Reproductive Lay Summaries

Phthalate exposure affects female reproductive development

Keywords: reproductive health, environmental exposures, phthalates, adolescent, puberty, endocrine disrupters

What is already known about this subject:

  • Certain environmental chemicals can affect reproductive health.
  • Phthalates are common in our environment and are found in industrial products, personal care products, plastics, paints and some pesticides. Phthalates can be absorbed via the skin, ingested or inhaled.
  • Phthalate exposure begins even before birth, and is continuous across the lifespan. Exposure to phthalates has been shown to interfere with male reproductive development, but it is not known if this is also the case in females.

What this Raine study adds:

  • Assessments of reproductive function in girls participating in the Raine study and phthalate levels in blood samples collected from their mothers during pregnancy revealed that phthalate exposure before birth had long term effects on reproductive development.
  • Phthalate exposure before birth was associated with long-term estrogenic effects on reproductive development, including increased uterine volume.
  • The effects of phthalates on reproductive development are an important consideration for reproductive health.

Hart, R., Doherty, D. A., Frederiksen, H., Keelan, J. A., Hickey, M., Sloboda, D., … Main, K. M. (2014). The influence of antenatal exposure to phthalates on subsequent female reproductive development in adolescence: a pilot study. Reproduction (Cambridge, England), 147(4), 379-90. doi:10.1530/REP-13-0331. [publink]

Estrogen levels vary widely in normal pregnancies and are affected by pregnancy-related factors

Keywords: hormones, child, perinatal characteristics, pregnancy

What is already known about this subject:

  • Exposure to high levels of estrogen before birth increases an individual’s risk of breast and prostate cancer.
  • Some pregnancy-related factors (twinning, preeclampsia, birth weight) may increase the risk of breast cancer by altering estrogen levels.
  • Understanding the relationships between estrogen exposure before birth and later health is difficult because ‘normal’ estrogen levels have not yet been established.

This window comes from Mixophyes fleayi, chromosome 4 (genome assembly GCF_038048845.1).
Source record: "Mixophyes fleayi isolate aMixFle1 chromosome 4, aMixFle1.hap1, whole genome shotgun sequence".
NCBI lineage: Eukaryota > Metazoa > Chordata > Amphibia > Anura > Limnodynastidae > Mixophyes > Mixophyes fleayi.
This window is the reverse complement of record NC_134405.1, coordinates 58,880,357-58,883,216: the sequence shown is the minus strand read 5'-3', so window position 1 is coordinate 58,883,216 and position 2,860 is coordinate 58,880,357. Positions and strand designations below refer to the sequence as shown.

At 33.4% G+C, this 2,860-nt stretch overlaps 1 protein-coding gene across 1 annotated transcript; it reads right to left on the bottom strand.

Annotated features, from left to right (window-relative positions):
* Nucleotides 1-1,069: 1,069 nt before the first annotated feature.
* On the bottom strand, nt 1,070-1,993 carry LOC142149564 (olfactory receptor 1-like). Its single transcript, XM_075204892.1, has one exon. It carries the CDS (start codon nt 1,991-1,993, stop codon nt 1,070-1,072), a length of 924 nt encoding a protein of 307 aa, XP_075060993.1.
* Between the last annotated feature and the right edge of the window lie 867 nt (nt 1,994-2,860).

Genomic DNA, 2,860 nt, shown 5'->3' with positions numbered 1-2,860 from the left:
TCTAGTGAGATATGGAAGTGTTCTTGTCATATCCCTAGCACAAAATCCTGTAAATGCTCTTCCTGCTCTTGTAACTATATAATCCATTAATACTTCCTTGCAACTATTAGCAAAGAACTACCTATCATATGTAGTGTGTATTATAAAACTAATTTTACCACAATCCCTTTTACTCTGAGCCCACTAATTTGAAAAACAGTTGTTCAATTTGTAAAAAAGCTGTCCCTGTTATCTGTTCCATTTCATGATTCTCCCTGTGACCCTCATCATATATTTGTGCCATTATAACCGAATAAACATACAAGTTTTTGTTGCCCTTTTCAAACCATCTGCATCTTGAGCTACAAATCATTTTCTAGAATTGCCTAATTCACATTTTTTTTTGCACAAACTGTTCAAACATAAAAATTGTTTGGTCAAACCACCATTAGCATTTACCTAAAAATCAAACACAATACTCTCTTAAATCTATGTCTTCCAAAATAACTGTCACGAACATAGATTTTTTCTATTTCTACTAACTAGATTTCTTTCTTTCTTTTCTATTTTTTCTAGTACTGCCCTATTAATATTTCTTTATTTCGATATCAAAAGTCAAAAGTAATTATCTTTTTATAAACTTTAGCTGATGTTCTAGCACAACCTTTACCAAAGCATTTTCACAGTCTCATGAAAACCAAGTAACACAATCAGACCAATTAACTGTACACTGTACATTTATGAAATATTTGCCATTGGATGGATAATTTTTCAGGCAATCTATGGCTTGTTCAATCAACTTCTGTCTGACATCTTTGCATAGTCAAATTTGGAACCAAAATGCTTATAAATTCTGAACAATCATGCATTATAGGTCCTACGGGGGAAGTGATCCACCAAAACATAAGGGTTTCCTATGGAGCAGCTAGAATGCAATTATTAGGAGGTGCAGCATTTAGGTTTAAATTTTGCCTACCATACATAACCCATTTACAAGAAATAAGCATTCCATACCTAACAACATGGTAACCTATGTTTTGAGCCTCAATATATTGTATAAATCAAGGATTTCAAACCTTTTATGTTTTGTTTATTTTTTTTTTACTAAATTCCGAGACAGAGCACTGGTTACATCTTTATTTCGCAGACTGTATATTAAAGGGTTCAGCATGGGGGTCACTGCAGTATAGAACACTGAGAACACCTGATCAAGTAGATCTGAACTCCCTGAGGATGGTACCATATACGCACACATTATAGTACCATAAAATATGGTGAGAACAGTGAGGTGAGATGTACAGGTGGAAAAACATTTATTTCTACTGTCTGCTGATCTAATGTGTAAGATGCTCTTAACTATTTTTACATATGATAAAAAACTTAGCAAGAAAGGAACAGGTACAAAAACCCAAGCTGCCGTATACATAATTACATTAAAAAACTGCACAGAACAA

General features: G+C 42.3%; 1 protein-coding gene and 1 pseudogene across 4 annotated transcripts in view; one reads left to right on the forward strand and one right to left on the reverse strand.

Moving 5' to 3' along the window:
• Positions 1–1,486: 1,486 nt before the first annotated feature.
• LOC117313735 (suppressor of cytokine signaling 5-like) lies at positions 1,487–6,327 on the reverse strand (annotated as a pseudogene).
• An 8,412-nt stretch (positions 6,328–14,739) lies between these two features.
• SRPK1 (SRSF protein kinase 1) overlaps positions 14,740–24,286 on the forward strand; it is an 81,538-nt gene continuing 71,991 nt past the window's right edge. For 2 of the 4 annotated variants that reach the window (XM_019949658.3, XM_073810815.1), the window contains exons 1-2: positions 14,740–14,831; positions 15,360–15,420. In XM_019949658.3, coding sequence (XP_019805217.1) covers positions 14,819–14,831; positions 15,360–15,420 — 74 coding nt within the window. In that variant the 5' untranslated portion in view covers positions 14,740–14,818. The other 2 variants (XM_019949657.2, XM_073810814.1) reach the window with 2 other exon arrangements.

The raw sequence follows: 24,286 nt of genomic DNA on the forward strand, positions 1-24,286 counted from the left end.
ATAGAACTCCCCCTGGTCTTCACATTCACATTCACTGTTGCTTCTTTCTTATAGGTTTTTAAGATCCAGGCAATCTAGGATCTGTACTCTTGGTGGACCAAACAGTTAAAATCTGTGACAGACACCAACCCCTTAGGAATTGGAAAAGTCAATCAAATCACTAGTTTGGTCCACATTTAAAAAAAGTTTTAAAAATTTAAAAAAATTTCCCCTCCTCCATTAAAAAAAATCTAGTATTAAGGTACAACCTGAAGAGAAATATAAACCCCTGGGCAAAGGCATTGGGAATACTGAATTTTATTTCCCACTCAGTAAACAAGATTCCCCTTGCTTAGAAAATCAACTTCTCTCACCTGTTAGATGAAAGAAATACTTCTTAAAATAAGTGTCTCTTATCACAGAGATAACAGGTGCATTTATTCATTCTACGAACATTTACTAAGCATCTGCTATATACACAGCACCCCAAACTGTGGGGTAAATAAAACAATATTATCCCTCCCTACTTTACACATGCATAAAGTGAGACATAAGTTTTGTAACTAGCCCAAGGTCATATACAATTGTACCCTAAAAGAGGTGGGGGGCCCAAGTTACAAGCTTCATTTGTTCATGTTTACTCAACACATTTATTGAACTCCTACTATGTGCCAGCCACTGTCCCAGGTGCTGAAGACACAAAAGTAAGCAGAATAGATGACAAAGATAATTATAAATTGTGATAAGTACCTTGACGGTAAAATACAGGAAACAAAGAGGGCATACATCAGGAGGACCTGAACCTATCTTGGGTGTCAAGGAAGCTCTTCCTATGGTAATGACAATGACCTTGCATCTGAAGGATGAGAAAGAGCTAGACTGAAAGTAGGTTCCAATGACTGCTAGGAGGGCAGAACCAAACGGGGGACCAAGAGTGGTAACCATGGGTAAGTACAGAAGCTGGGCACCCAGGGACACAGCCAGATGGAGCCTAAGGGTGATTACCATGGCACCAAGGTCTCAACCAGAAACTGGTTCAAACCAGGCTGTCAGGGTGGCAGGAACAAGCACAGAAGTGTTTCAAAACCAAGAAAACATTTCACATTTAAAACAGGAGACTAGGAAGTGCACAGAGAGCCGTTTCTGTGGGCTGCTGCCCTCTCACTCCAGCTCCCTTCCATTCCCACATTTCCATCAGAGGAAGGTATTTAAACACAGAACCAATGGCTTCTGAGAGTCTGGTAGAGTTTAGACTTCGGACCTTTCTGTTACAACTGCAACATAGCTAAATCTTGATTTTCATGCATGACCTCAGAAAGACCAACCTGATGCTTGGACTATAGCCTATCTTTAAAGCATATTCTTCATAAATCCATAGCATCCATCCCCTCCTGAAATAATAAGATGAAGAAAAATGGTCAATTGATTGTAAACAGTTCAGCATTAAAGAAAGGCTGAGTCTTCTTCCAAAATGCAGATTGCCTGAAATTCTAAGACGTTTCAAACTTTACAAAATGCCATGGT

What this Raine study adds:

  • Estrogen levels in umbilical cord blood and pregnancy and birth-related data from Raine participants demonstrated that levels of umbilical cord estrogens do not differ between male and female infants, are reduced in twins, and are affected by labour and length of gestation.
  • There was a wide range of estrogen exposure in normal pregnancy.
  • Understanding normal estrogen exposure before birth will help in unravelling the relationship between estrogen exposure and the development of some cancers.

Hickey, M., Hart, R., & Keelan, J. A. (2014). The relationship between umbilical cord estrogens and perinatal characteristics. Cancer Epidemiology, Biomarkers & Prevention, 23(6), 946-52. doi:10.1158/1055-9965.EPI-13-1321.  [publink]

Increased risk of metabolic disease in adolescent girls with polycystic ovary syndrome

Keywords: adolescent, metabolic syndrome, overweight, polycystic ovary syndrome, risk factors

What is already known about this subject:

  • Polycystic ovary syndrome is the most common hormonal disorder in women of reproductive age. As well as being a leading cause of infertility, polycystic ovary syndrome is associated with metabolic disturbances that can lead to poor health.
  • Obesity is one of the main symptoms of polycystic ovary syndrome. Obesity also makes the symptoms of polycystic ovary syndrome worse, as fat stored around the stomach and waist is metabolically active and contributes to the existing metabolic disturbances.
  • Metabolic syndrome is a cluster of features related to cardiovascular disease, including obesity and increased blood pressure. Having polycystic ovary syndrome may predispose suffers to metabolic syndrome and long-term health problems. It is not known which features of polycystic ovary syndrome are the most important risk factors for metabolic syndrome.

What this Raine study adds:

  • Data from female Raine participants at 14 to 17 years of age (including height, weight, waist circumference, blood tests, metabolic tests, blood pressure and menstrual data) showed that one third of girls with polycystic ovary syndrome are also at risk of developing metabolic syndrome.
  • Overweight girls with polycystic ovary syndrome are at even greater risk of metabolic syndrome.
  • Medical or lifestyle interventions in overweight girls with polycystic ovary syndrome may help to protect their long-term health.

Hart, R., Doherty, D. A, Mori, T., Huang, R.-C., Norman, R. J., Franks, S., Sloboda, D., Beilin, L.,  Hickey, M. (2011). Extent of metabolic risk in adolescent girls with features of polycystic ovary syndrome. Fertility and Sterility, 95(7), 2347-53, 2353.e1. doi:10.1016/j.fertnstert.2011.03.001. [publink]